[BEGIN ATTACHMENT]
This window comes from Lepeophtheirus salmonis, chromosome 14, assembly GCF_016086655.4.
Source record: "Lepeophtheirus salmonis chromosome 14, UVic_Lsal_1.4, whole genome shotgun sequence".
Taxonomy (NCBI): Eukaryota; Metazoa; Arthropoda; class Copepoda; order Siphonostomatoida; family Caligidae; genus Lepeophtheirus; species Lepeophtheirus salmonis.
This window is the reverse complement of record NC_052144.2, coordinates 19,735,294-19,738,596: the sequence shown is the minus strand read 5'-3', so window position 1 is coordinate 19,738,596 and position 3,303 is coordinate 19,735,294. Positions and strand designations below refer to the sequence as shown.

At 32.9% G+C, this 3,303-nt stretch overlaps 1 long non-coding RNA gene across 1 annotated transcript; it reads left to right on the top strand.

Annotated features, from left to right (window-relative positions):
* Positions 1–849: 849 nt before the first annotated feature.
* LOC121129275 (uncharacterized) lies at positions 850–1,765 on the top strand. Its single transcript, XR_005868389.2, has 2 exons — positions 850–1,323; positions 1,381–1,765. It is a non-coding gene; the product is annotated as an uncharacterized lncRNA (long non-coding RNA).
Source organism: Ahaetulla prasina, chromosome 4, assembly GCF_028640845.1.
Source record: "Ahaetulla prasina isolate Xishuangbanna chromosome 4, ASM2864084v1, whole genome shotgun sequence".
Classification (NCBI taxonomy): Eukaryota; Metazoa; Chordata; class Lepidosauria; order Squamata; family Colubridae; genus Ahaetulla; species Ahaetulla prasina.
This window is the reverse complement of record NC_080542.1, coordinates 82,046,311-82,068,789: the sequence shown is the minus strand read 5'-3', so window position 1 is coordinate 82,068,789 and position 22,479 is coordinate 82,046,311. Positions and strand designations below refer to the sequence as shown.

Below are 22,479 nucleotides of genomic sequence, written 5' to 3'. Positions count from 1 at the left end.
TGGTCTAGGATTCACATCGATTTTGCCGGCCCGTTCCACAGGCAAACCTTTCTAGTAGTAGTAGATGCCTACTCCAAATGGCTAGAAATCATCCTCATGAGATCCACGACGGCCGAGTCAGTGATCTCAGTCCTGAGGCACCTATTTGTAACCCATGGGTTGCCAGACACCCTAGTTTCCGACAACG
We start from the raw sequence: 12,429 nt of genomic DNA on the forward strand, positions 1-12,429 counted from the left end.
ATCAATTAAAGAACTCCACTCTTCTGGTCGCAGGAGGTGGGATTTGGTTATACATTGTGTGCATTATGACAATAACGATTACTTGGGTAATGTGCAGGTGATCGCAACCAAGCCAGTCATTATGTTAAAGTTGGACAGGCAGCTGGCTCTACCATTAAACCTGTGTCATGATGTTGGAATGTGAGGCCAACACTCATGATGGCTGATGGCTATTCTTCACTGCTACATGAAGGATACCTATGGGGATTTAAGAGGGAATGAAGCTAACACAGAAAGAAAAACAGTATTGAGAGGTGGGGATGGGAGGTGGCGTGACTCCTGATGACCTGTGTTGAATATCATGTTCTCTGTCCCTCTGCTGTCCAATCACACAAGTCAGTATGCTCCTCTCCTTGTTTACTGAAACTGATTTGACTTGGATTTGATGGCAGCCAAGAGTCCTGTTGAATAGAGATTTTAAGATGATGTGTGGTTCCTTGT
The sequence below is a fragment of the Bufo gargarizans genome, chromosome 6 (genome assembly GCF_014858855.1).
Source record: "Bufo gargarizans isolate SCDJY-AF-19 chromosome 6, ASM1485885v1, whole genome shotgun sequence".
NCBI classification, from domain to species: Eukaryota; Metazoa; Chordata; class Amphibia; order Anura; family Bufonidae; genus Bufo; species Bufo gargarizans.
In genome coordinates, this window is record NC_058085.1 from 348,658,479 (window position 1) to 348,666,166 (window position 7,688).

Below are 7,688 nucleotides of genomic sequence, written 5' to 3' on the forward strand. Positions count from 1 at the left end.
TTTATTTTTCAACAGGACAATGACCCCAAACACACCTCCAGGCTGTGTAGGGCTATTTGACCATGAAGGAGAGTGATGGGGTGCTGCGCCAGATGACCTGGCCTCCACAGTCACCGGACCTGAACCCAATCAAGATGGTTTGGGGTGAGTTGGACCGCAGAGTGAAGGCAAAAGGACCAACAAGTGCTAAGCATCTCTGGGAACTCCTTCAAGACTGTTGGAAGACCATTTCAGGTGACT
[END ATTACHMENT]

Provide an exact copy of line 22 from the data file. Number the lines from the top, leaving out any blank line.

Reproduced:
TTTATTTTTCAACAGGACAATGACCCCAAACACACCTCCAGGCTGTGTAGGGCTATTTGACCATGAAGGAGAGTGATGGGGTGCTGCGCCAGATGACCTGGCCTCCACAGTCACCGGACCTGAACCCAATCAAGATGGTTTGGGGTGAGTTGGACCGCAGAGTGAAGGCAAAAGGACCAACAAGTGCTAAGCATCTCTGGGAACTCCTTCAAGACTGTTGGAAGACCATTTCAGGTGACT